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Hawaii reinstates Cold-War era nuclear attack warning signal amid North Korea tension | KTIC Radio

Hawaii reinstates Cold-War era nuclear attack warning signal amid North Korea tension

Education Images/UIG via Getty Images
Education Images/UIG via Getty Images

(NEW YORK) — Hawaii is reinstating a statewide nuclear attack warning signal in December to prepare for a potential attack from North Korea.

The alarm, which has not been used since the Cold War will be reinstated on Dec. 1 as part of a ballistic missile preparedness program, according to the Hawaii Emergency Management Agency (HI-EMA).

Residents are instructed to immediately “Get inside, stay inside, and stay tuned” when they hear the siren. Alerts will be sent to resident’s phones and broadcast on television and radio.

“When [HI-EMA] started this campaign there were concerns we would scare the public. What we are putting out is information based on the best science that we have on what would happen if that weapon hit Honolulu or the assumed targets,” said HI-EMA Administrator Vern Miyagi during an emergency preparedness presentation.

Since the launch to impact warning time for Hawaii is only fifteen minutes or less, residents are advised to have a designated place to go for shelter. “There will be no time to call our loved ones, pick up our kids, and find a designated shelter. We should all prepare and exercise a plan ahead of time so we can take some comfort in knowing what our loved ones are doing,” said Miyagi in an interview for the Honolulu Star Advertiser.

Although the US has conducted successful missile interception tests, there is no guarantee that the Navy will successfully detect and intercept a target, HI-EMA warns.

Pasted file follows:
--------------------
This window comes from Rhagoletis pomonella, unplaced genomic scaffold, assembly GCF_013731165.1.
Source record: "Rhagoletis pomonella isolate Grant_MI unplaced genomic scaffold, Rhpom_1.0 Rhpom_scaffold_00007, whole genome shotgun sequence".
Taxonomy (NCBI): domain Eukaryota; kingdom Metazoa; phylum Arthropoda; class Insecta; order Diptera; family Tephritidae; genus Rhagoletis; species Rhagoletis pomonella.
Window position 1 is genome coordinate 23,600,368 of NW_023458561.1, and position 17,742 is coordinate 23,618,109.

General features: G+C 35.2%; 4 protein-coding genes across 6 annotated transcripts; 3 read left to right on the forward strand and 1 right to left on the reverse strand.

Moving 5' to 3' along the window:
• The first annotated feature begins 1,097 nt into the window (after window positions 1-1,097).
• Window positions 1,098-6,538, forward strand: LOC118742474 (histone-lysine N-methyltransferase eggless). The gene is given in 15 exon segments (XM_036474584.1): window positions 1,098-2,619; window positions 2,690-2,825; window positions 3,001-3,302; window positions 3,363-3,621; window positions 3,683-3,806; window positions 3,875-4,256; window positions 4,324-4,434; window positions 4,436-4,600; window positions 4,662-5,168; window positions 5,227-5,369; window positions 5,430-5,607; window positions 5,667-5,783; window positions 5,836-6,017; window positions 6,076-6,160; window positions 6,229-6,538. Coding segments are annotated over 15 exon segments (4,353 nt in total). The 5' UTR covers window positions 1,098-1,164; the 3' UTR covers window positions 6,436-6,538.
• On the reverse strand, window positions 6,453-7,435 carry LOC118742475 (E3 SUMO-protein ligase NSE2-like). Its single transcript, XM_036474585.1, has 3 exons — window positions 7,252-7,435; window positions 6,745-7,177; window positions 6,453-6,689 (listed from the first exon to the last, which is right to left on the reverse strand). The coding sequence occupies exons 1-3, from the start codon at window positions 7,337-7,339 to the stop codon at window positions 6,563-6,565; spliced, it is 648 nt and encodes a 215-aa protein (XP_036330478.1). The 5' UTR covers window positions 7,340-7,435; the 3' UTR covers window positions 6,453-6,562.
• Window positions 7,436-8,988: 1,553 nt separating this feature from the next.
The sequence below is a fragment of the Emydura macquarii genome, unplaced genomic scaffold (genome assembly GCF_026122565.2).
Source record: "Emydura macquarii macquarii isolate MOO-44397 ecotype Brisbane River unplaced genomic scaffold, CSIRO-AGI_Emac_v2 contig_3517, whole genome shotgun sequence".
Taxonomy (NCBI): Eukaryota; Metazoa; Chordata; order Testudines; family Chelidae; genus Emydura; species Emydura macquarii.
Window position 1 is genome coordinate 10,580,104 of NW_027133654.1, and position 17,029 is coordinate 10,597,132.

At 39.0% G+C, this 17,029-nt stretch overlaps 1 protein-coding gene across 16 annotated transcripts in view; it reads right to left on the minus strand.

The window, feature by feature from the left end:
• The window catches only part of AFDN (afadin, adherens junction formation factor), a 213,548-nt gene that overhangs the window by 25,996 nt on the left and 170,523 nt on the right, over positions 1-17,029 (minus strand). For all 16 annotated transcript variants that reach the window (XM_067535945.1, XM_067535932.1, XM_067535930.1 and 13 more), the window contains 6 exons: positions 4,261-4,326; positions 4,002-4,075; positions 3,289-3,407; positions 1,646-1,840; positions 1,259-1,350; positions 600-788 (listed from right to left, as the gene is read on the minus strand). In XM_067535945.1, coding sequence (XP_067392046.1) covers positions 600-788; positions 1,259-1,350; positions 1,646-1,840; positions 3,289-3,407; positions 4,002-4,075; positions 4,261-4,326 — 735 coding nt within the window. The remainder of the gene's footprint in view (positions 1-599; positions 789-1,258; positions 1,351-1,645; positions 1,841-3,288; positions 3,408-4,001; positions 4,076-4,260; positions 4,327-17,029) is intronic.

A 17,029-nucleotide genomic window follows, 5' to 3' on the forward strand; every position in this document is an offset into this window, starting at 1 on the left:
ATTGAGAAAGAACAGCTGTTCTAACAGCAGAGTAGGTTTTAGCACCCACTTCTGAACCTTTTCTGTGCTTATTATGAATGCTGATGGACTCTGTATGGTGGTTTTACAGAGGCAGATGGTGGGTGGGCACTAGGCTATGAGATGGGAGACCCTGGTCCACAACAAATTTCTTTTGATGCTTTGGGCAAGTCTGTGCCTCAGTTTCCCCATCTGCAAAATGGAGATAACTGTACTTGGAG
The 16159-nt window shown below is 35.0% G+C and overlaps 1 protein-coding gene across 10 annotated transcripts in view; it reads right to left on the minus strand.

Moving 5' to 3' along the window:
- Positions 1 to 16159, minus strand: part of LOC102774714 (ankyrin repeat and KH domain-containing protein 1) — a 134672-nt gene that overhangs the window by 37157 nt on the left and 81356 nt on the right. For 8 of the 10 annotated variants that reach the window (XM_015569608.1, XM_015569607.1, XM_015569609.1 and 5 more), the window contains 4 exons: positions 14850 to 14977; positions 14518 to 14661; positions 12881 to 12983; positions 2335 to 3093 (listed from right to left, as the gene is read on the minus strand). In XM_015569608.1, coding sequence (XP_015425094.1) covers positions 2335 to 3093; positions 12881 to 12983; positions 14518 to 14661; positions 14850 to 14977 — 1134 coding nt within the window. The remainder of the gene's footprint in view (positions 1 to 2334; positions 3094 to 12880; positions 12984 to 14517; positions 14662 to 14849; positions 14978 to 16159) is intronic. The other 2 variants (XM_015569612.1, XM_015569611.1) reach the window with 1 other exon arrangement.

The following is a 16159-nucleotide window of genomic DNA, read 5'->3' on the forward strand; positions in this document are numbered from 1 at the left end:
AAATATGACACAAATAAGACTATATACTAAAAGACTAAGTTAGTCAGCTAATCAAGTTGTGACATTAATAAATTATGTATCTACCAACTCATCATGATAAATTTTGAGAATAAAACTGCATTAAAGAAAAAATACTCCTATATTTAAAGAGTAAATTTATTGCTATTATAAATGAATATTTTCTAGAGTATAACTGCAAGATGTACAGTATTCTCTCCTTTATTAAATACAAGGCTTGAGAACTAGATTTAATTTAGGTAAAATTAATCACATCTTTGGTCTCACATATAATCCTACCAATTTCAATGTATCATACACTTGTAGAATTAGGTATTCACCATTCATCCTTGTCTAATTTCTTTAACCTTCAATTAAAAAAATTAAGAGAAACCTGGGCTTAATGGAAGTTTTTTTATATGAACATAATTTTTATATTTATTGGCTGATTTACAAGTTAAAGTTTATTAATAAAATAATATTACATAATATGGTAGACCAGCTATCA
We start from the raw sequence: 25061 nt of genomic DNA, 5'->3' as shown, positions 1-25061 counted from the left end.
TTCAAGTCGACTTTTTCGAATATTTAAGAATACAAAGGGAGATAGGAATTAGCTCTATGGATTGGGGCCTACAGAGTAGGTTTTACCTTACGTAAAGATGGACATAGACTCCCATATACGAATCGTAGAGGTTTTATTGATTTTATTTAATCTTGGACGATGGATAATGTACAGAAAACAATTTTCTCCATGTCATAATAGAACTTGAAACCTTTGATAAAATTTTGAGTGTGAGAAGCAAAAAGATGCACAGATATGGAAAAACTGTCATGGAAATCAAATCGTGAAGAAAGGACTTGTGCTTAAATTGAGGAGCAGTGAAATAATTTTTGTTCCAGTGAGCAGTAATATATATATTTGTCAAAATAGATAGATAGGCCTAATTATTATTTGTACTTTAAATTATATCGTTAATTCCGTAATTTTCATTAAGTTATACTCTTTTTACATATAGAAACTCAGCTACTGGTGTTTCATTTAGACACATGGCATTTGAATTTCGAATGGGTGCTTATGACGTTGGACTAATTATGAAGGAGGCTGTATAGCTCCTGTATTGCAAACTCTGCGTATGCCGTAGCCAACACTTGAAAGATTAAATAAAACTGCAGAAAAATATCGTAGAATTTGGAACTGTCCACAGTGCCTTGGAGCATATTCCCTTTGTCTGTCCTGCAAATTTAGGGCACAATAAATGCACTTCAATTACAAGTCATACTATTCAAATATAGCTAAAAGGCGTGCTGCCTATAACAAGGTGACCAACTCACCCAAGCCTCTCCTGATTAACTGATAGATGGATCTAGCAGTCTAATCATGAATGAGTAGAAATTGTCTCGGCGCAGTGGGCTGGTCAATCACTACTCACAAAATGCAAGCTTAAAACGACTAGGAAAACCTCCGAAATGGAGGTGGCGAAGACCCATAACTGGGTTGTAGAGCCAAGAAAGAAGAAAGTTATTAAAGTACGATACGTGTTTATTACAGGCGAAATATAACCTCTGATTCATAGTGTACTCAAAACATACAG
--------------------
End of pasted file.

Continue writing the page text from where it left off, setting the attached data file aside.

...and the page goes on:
Kim Jong Un has not directly threatened Hawaii, but missile test launches over Japan and increased tension between North Korea and the United States prompted officials to address the issue of preparedness.

An HI-EMA FAQ sheet explains that based on the estimated size of North Korean missile technology, there could be anywhere from 50,000 to 120,000 burn casualties and nearly 18,000 fatalities if an attack were to occur.

After the blast, residents would have to stay sheltered in place until the HI-EMA has fully assessed the radiation and fallout, which could take a few hours or as long as fourteen days, the agency says on its website.

State officials have been holding town halls to address questions from residents.

Hawaii currently has an alert warning signal for natural threats, like hurricanes and tsunamis. Both this signal and the nuclear threat alert will be tested on the first business day of each month.

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